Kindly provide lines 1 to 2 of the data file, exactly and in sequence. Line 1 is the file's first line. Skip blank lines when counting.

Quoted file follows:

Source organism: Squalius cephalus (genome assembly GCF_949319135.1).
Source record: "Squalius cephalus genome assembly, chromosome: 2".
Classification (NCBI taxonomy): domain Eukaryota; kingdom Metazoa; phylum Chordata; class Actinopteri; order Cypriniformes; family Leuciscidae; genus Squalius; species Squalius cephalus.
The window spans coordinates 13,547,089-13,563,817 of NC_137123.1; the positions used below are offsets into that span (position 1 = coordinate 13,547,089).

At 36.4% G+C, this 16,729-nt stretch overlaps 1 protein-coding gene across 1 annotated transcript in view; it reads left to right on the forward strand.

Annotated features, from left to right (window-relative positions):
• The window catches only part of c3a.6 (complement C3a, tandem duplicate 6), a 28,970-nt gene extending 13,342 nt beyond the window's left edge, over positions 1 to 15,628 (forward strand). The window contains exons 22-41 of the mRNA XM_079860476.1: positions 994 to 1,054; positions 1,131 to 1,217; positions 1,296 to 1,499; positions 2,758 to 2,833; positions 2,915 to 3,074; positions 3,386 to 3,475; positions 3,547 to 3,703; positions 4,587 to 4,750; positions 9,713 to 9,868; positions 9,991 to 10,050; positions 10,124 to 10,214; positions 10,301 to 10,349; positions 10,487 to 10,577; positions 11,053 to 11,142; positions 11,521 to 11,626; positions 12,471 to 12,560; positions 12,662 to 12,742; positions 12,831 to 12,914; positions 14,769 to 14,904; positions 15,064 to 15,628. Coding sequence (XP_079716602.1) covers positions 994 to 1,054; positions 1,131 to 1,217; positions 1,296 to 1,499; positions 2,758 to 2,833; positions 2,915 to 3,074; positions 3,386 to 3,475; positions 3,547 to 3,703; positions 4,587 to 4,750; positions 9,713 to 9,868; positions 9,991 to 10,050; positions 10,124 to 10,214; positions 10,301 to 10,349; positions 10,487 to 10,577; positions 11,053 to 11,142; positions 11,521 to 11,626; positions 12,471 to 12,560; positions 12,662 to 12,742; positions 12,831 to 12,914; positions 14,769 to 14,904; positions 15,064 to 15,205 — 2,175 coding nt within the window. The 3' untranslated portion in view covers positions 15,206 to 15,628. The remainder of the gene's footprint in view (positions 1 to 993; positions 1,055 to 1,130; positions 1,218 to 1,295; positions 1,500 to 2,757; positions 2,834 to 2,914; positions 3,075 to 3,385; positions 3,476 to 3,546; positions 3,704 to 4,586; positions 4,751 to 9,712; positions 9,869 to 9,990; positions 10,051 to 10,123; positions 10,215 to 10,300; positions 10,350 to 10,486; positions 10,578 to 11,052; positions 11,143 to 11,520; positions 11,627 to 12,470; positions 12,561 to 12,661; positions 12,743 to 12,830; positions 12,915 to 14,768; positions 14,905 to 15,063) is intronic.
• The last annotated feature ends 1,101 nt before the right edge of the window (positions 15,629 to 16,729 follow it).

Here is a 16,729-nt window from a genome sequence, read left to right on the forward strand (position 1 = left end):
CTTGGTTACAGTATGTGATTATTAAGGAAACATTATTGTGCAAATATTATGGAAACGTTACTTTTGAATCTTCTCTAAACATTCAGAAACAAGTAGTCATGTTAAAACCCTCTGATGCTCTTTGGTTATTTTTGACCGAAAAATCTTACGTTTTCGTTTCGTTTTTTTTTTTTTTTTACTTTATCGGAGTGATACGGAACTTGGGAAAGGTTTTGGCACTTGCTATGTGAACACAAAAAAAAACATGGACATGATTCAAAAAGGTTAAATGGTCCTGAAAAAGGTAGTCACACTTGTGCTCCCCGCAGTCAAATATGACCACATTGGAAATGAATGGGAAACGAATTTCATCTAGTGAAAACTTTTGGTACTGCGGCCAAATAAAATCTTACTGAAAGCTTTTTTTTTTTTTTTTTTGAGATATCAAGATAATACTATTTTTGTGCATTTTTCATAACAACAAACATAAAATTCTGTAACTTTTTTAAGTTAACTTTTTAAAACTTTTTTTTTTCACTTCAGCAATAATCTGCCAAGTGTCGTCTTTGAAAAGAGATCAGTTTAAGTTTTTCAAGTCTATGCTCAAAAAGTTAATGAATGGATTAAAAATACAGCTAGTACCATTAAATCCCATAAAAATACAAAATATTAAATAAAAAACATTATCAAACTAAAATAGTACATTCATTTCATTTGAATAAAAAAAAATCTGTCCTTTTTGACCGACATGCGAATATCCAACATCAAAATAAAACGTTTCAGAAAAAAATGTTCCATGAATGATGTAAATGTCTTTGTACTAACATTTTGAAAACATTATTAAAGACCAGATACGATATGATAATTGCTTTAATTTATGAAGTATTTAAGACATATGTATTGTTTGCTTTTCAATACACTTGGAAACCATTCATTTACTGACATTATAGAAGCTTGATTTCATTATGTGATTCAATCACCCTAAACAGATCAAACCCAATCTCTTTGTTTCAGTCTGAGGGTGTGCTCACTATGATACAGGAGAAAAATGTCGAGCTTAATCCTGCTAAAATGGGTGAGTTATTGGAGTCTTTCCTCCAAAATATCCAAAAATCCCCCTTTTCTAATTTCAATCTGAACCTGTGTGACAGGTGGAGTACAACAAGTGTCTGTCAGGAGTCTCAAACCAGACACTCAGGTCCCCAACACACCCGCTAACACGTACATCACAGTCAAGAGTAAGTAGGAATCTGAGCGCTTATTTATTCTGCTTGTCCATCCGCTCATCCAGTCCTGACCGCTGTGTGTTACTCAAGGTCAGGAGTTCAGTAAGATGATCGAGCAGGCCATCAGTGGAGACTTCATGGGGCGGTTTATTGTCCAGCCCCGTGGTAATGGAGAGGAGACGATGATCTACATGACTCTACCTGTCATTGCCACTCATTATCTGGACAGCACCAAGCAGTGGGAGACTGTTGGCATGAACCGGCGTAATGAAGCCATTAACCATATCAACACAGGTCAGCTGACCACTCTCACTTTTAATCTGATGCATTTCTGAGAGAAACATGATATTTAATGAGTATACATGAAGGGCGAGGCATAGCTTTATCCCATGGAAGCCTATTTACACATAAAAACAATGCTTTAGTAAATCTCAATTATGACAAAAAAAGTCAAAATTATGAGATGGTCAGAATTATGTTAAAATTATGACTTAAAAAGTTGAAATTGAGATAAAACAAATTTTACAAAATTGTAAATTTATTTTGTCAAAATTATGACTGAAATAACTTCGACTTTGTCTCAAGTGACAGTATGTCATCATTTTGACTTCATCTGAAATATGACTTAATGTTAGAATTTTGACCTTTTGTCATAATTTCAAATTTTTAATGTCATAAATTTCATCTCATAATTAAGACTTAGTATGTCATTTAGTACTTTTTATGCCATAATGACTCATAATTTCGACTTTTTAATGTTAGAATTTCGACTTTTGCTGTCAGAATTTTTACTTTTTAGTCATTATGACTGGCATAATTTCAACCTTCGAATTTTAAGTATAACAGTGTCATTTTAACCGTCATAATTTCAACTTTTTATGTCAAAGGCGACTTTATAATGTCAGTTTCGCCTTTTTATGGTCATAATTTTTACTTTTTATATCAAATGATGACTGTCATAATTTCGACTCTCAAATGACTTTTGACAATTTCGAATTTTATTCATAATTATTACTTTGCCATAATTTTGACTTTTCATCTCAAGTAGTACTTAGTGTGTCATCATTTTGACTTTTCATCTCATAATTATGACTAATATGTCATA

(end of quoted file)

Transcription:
Source organism: Squalius cephalus (genome assembly GCF_949319135.1).
Source record: "Squalius cephalus genome assembly, chromosome: 2".